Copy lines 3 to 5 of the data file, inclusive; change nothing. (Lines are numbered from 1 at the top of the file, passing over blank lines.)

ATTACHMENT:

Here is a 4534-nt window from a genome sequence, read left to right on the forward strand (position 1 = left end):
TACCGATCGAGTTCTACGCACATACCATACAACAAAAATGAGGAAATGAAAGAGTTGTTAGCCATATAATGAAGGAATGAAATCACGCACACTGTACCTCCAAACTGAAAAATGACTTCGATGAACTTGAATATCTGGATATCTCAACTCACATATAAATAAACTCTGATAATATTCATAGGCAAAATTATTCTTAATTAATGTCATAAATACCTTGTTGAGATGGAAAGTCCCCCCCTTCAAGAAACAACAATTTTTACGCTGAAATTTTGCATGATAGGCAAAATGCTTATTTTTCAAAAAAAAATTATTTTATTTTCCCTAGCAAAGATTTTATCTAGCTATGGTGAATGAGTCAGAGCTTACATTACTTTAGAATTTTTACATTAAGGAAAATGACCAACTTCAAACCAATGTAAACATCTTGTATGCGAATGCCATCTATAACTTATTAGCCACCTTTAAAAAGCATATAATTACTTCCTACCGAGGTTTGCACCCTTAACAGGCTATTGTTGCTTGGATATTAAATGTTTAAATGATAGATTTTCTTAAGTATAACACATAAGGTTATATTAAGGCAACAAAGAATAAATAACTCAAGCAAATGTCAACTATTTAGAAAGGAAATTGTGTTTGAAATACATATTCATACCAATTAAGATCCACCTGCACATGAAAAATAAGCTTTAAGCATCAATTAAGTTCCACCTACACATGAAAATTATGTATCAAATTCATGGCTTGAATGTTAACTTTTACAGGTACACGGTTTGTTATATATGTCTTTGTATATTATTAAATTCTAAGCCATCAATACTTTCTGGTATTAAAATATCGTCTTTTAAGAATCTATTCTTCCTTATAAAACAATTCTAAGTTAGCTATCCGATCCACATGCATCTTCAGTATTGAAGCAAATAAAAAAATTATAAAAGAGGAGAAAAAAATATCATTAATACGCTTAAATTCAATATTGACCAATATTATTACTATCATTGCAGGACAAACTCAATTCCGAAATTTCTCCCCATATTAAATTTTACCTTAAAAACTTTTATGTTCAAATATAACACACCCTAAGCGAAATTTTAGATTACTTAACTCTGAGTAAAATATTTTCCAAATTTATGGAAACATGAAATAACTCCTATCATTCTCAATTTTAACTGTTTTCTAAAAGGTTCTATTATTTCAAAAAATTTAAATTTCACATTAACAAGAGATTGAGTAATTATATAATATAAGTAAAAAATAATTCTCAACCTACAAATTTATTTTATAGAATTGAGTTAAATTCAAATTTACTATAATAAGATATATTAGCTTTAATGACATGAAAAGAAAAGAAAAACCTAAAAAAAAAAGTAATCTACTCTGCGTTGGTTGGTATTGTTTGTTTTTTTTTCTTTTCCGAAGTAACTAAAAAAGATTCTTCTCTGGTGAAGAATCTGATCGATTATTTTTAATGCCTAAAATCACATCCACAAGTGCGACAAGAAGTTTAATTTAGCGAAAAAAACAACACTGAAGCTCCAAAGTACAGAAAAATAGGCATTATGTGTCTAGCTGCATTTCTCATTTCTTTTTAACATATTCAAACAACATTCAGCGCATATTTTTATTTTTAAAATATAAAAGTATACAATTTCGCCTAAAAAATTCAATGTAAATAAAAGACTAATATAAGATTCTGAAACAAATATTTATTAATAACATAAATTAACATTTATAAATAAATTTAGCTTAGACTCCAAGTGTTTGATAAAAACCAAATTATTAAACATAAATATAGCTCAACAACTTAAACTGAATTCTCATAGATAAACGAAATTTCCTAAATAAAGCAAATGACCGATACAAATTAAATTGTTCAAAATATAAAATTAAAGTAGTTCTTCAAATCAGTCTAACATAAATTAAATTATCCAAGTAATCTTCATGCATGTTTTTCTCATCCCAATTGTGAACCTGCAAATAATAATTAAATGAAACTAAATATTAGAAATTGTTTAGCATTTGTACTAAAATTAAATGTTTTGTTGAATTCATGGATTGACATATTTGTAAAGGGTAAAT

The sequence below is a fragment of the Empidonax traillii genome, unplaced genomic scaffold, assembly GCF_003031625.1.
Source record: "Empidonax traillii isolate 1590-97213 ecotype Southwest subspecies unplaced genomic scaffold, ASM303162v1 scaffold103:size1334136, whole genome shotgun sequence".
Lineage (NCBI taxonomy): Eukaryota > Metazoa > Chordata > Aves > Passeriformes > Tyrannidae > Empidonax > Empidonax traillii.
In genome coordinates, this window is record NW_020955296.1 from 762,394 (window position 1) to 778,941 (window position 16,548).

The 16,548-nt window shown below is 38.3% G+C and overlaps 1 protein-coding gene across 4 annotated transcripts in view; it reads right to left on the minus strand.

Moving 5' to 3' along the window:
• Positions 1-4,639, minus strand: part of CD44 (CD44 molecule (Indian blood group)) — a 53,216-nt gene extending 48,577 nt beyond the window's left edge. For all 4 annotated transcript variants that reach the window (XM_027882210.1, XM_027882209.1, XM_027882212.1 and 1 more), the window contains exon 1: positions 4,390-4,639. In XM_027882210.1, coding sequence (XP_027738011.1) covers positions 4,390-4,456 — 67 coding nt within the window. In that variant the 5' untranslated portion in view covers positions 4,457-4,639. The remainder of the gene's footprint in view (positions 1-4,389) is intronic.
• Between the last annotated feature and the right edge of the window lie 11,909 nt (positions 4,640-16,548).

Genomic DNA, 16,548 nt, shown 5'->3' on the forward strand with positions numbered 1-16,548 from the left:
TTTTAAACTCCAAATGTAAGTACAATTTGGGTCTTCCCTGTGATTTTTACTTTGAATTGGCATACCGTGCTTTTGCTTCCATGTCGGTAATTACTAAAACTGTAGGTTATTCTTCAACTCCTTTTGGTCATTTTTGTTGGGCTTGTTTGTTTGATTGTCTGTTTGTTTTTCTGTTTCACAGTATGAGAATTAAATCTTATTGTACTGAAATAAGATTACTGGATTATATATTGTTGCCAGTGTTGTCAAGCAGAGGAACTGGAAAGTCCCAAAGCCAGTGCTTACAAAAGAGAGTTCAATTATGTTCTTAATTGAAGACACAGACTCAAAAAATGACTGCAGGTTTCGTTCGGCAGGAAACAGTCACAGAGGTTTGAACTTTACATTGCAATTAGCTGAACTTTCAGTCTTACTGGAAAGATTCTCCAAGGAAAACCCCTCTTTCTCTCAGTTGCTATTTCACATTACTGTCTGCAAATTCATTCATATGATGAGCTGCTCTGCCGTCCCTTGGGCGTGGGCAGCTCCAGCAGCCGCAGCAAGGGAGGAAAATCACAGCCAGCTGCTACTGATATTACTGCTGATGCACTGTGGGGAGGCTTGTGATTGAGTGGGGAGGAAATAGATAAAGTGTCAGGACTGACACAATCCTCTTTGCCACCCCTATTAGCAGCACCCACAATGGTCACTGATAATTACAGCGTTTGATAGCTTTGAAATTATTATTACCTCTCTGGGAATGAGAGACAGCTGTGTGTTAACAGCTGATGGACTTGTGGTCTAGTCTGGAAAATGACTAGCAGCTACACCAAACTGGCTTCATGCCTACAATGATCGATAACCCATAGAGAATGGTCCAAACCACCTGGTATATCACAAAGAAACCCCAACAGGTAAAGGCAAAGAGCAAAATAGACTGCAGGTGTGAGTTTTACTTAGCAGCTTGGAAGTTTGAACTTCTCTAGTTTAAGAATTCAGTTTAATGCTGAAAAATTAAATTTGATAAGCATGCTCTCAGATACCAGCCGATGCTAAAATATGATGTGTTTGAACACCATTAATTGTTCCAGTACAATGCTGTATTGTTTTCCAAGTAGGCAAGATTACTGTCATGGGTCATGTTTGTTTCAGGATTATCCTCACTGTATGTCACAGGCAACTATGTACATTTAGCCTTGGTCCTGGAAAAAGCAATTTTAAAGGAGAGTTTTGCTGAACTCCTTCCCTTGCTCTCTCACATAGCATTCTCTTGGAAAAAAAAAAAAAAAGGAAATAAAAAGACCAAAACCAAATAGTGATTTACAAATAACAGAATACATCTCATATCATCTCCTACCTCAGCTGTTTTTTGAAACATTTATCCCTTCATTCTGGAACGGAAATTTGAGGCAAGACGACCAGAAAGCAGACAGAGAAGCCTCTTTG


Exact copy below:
The sequence below is a fragment of the Empidonax traillii genome, unplaced genomic scaffold, assembly GCF_003031625.1.
Source record: "Empidonax traillii isolate 1590-97213 ecotype Southwest subspecies unplaced genomic scaffold, ASM303162v1 scaffold103:size1334136, whole genome shotgun sequence".
Lineage (NCBI taxonomy): Eukaryota > Metazoa > Chordata > Aves > Passeriformes > Tyrannidae > Empidonax > Empidonax traillii.